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Glenn Beck, Post-Modern Conservative

Buried in the cross-tabs of the new NBC/Wall Street Journal poll is a question that takes a temperature reading of Glenn Beck. Beck actually makes out pretty well. While just 24 percent of Americans have a favorable view of him (13 percent strongly so), only 19 percent have an unfavorable one (14 percent strongly). That leaves 57 percent who either don’t know Beck or are indifferent toward him.

This compares quite favorably to, for example, Rush Limbaugh, who was the subject of a similar question in the NBC/WSJ poll in June. Limbaugh was regarded favorably by 23 percent of Americans, but unfavorably by 50 percent — including 37 percent who held a strongly negative view. This is not a new problem for Limbaugh, incidentally, who has been roughly this unpopular since at least 1995.

The difference between Beck and Limbaugh is that Beck is much more of an anti-establishment figure. I have posited before that running perpendicular to the traditional liberal-conservative spectrum is an establishment/anti-establishment spectrum; Beck is conservative but anti-establishment. And that may be working out pretty well for him, since the country seems to be becoming more anti-establishment too.

Of course, as Glenn Greenwald points out, Beck’s philosophy is neither particularly self-consistent nor particularly intellectually coherent. But since when, exactly, did that matter in American politics? Most voters, whether they consider themselves liberal or conservative, have a haphazard, inconsistent, and somewhat fluid set of views, which are not so easy to reconcile with the tenets of political orthodoxy. Nor is it so clear that traditional (circa 1980-2006) American conservativism is particularly more self-consistent — why, for instance, does it tolerate government intervention in the bedroom, if it considers it so imperative that government stay out of the boardroom?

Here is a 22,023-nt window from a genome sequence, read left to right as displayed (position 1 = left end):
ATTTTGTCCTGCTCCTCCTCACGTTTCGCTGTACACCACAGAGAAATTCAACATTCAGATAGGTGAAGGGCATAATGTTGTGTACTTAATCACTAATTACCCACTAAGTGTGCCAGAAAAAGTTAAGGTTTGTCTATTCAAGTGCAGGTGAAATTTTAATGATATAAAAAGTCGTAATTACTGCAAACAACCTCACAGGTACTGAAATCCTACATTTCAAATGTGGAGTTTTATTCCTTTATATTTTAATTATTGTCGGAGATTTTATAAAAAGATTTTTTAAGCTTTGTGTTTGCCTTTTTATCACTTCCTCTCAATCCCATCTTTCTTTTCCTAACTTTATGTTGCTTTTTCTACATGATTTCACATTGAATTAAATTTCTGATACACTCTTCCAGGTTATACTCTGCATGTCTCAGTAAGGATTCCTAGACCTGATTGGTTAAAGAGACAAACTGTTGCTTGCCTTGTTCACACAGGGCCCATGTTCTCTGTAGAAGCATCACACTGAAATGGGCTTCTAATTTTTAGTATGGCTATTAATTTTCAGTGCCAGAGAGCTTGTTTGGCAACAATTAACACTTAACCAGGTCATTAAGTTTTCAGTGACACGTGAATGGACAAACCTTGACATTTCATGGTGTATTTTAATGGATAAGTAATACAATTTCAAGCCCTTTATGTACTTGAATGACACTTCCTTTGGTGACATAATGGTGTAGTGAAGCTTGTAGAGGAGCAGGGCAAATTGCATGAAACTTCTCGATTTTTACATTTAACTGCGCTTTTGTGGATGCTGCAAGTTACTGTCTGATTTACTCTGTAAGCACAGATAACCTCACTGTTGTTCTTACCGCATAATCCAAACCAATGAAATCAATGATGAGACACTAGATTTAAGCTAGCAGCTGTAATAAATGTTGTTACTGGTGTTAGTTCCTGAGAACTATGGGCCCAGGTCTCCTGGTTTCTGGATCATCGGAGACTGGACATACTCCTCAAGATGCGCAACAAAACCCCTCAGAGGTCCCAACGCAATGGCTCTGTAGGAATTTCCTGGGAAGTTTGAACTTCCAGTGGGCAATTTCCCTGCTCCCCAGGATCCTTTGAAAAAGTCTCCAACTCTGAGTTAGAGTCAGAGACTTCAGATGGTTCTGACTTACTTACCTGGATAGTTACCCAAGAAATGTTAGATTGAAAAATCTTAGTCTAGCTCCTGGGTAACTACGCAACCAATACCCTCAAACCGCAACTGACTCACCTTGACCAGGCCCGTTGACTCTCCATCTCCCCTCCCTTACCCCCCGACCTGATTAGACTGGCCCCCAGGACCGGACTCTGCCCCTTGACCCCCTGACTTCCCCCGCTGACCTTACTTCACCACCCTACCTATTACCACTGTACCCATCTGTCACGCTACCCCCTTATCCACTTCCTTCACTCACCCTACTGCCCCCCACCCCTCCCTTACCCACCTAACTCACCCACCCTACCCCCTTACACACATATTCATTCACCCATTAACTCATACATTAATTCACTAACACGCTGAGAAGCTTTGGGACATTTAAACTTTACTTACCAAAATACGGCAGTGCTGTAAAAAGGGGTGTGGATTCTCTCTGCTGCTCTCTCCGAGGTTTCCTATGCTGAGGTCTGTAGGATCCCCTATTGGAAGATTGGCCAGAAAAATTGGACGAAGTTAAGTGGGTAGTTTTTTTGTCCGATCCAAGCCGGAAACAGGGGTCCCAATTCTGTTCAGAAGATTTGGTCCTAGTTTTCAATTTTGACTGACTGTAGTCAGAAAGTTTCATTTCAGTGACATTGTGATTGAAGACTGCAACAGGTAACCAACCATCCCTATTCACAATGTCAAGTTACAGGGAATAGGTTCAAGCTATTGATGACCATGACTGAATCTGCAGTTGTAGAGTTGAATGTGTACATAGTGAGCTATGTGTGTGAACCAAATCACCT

Beck is a PoMoCon — a post-modern conservative. And his philosophy is not all that difficult to articulate. It borrows a couple of things from traditional American conservatism:

— It shares an extreme distrust for government, particularly the Federal Government.
— It shares the notion that American society is in some sort of state of existential decline.

On the other hand, it also features some important differences:

— It is much more distrustful of non-governmental institutions, such as labor unions, corporations, political parties, community groups, the media, and scientific institutions.
— It is largely indifferent toward ‘social issues’.
— It is much less explicitly aligned with the Republican Party.
— It has much less use for elites, which it also distrusts.

The PoMoCons are not so much less self-consistent as they are less concerned with consistency, as compared with traditional conservatives. Theirs is a bric-a-brac, skeptical (sometimes to the point of paranoid), play-it-by-ear, relatively spontaneous reaction to the here-and-now — not something cooked up by a K Street thinktank. There is no future, no past — there is only today. And today is a pretty good day to be Glenn Beck.

Nate Silver is the founder and editor in chief of FiveThirtyEight.